Children and adults from around the world have mapped a wide variety of diverse projects.
Consider ideas such as:

  • Where are bike trails, farmers’ markets, or wildlife habitats in your town?
  • Are there good walking tours to recommend?
  • What are the cultural resources for children in your area? Are there enough?
  • Are there toxic waste sites or environmental hazards in your community?
  • Are there rivers or streams that are at risk in your area?
  • Where are the green spaces in your community? Should there be more?
  • What is youth-friendly in your neighborhood?
  • What does your neighborhood need?
    Click Here to Learn all about Green Mapping.


Read about a school that started "The Catalog Canceling Challenge" in 2007-- and since then other schools and scouts have joined the fun. So far 5,000 kids in fifteen states have canceled almost 40,000 unwanted sales catalogs! It saves trees, water, energy, and our climate. In fact, these kids have saved 1000's of trees so far! 

 It's a pretty straightforward idea that kids enjoy. Click here if your program would like more information.




This is good reminder to include in a newsletter or at an Earth Club meeting...

Sometimes plastic ring-type holders found on six-packs of aluminum cans can end up in the water... fish and other animals that live there can get caught in them. Help your child make these holders less hazardous by using scissors to cut through each ring in the holder before throwing it away.

I was in Traverse City one summer; at the Hotel's water edge was a duck with plastic ring wrapped around his beak. I was told that it was there for at least a day. The duck was frantic and trying to remove it. Several hours later...someone was finally able to get it off...(Photo is of duck with six-pack rings caught on head)




Put out notices and containers—and start collecting!!!
Ever thrown out a pair of worn-out athletic shoes? Did you know that IT TAKES ABOUT 1,000 YEARS for those sneakers to biodegrade? Wondering what to do with the ones you've already got? RECYCLE THEM.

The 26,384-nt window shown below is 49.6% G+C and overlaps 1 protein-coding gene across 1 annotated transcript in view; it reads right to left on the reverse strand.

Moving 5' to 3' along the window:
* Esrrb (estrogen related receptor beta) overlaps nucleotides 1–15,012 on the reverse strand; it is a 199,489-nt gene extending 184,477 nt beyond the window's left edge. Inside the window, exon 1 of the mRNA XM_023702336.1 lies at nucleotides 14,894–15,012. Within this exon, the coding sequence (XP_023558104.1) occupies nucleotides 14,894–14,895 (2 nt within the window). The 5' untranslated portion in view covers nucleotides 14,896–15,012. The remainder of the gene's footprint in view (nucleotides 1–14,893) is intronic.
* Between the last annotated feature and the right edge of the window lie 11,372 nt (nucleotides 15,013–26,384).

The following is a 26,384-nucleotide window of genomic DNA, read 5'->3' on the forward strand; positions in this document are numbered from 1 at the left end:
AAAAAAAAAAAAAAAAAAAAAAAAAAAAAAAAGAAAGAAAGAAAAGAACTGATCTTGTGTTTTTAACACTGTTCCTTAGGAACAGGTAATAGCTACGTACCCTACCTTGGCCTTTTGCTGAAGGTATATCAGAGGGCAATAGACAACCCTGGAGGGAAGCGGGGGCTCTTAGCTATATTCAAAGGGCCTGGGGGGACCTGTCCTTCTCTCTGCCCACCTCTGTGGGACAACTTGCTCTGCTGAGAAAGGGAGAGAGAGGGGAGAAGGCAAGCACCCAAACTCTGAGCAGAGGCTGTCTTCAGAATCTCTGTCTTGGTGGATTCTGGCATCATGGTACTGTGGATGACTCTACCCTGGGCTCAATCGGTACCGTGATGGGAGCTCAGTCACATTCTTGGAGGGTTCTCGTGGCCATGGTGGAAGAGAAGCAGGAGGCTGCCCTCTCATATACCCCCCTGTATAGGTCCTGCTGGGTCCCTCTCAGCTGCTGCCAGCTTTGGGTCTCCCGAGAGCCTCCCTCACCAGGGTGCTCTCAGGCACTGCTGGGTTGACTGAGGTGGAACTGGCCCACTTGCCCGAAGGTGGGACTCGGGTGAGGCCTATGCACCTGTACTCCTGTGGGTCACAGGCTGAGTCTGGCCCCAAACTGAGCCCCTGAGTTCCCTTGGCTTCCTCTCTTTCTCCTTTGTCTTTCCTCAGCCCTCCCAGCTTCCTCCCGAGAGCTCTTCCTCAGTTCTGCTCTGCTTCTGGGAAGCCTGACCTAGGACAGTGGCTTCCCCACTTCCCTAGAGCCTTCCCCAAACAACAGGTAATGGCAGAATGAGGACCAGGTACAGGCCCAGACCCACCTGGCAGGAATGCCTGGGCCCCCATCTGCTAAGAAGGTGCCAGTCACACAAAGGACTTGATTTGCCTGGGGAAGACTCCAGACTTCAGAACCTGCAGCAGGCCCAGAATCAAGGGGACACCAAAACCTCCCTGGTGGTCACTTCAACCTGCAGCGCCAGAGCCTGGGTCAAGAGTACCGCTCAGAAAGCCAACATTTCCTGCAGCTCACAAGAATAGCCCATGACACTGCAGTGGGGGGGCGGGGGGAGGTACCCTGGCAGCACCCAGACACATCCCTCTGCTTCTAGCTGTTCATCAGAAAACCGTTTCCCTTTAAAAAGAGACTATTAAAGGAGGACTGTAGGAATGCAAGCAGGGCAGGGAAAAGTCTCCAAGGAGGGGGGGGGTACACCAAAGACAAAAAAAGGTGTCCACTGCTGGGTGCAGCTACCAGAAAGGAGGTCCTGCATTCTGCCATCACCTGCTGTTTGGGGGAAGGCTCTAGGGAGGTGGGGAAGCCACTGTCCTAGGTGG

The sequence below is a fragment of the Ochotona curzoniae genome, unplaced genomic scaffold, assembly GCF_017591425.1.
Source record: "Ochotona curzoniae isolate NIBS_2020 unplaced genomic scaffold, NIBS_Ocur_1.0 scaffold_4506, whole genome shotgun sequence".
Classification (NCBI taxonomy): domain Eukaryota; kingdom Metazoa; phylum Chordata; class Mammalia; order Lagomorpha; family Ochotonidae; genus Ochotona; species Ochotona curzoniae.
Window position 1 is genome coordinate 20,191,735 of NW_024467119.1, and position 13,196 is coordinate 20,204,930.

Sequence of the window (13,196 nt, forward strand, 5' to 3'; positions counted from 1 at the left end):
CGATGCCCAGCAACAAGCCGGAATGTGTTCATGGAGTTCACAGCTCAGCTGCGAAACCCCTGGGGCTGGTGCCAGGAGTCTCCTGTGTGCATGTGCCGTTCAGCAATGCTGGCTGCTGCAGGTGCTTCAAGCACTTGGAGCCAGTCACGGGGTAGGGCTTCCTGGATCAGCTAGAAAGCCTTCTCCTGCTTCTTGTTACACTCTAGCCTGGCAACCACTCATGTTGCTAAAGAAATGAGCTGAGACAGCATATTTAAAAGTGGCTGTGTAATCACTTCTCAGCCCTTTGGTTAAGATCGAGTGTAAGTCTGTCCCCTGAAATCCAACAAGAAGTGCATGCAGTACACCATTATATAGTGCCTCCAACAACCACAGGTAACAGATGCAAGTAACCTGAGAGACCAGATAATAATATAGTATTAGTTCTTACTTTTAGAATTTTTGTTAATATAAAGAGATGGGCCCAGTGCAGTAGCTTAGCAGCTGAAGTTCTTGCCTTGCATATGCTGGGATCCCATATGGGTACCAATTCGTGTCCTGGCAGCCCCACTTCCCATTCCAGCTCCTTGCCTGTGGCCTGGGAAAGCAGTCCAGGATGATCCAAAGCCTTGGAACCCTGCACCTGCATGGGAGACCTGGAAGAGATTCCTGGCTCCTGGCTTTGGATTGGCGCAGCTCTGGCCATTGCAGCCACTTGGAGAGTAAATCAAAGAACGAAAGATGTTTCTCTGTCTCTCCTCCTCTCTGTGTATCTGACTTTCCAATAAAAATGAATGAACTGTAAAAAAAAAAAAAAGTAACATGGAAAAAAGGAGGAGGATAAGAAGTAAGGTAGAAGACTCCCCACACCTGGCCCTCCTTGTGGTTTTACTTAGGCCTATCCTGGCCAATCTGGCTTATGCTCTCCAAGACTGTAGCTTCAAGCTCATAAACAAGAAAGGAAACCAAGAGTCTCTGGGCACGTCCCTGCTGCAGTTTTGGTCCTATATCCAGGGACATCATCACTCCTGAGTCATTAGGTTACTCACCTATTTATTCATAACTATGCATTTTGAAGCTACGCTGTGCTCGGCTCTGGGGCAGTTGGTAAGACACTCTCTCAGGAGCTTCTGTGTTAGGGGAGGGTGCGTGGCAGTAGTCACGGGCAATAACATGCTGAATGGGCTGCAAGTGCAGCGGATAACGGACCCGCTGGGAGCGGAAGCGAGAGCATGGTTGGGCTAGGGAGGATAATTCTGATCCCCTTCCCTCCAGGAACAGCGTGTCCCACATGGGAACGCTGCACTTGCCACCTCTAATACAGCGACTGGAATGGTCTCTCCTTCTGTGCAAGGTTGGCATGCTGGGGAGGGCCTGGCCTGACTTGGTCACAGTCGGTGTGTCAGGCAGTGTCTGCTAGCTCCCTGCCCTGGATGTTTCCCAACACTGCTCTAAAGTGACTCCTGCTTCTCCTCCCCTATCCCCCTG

Every year, millions of pairs of athletic shoes are thrown away, not only wasting landfill space, but wasting tons of reusable material. Since 1993 Nike has been running a program called Reuse-a-Shoe. Since 1990, they've used over 25 million pairs of athletic shoes to create sports surfaces. It’s part of the "Let Me Play" campaign, one of Nike’s longest-running environmental and community programs, where worn-out athletic shoes of any brand are collected, processed and recycled into material USED IN SPORT SURFACES like basketball courts, tennis courts, athletic fields, running tracks and playgrounds for young people around the world.

For information visit their website.

To keep recycling equipment running smoothly, there are guidelines:
• Athletic shoes only (any brand)
• No shoes containing metal
• No cleats or dress shoes
• No wet or damp shoes



  • Contact an agency to see if it would be willing to remove your items for recycling. Find out how they must be sorted and stored.
  • Collect and recycle everything you can.
  • Donate the proceeds if you turn recycled items in for cash.
  • Contact for publicity; perhaps others will join the recycling effort!



Set a Collection Goal and Keep Track on a posted litter-meter.
Be sure all wear protective disposable gloves.


WASTE WATCHERS! Introduce recycling to your school by having youth set up a recycling bin for paper in your program area. Ask school officials to set up bins in the cafeteria for plastic, aluminum and glass. Students can help educate their schoolmates about recycling by designing posters that describe what can and cannot be place in each recycling bin.




Collect money (Coins for the Rainforest) and “adopt” a bit of Rain Forest. 2500 square feet can be purchased from Arborday website for $10.00 in the program section of the aborday site. Just search Rainforest Rescue. ***Place containers about the building and office/lounge areas. Be sure to put an article in your newsletter and promote the project verbally and with posters.


SET THE MOOD for Earth& Green Activities with Music! Any of these ' songs, would be wonderful used during 'Earth Week' or for a Nature Theme! Learn the words to such songs as This Land is Your Land and use others as background and listening music!

 • The Three R’s (Reduce, Reuse, Recycle) by Jack Johnson
 • Green, Green Grass of Home by Tom Jones
 • Earth Song by Michael Jackson
 • What a Wonderful World by Louis Armstrong
 • This Land is Your Land by Woody Guthrie
 • And The Green Grass Grows All Around by Traditional
 • Down to Earth from Wall-E by Peter Gabriel
 • Moondance by Van Morrison
 • Garden Song by John Denver
 • Sunshine On My Shoulders by John Denver
 • Mother Earth by Neil Young and Crazy Horse
 • The Flower That Shattered The Stone by John Denver
 • Emergency on Planet Earth by Jamiroquai
 • Planet Earth by Duran Duran
 • Edelweiss from The Sound of Music
 • Moon River by Henry Mancini
 • Wildwood Flower by The Carter Family
 • Where Have All The Flowers Gone? by The Kingston Trio
 • Cross The Green Mountain by Bob Dylan
 • Planet Earth by Prince
 • Red River Valley by Traditional 
 • River Flows In You by Yiruma
 • Where The River Shannon Flows by James I. Russell
 • Moonlight Serenade by Glenn Miller
 • Mother Earth, Sister Moon by Carol Klose
 • Moonlight Sonata by Beethoven


Many  ideas from other categories will also work with older youth. Check out: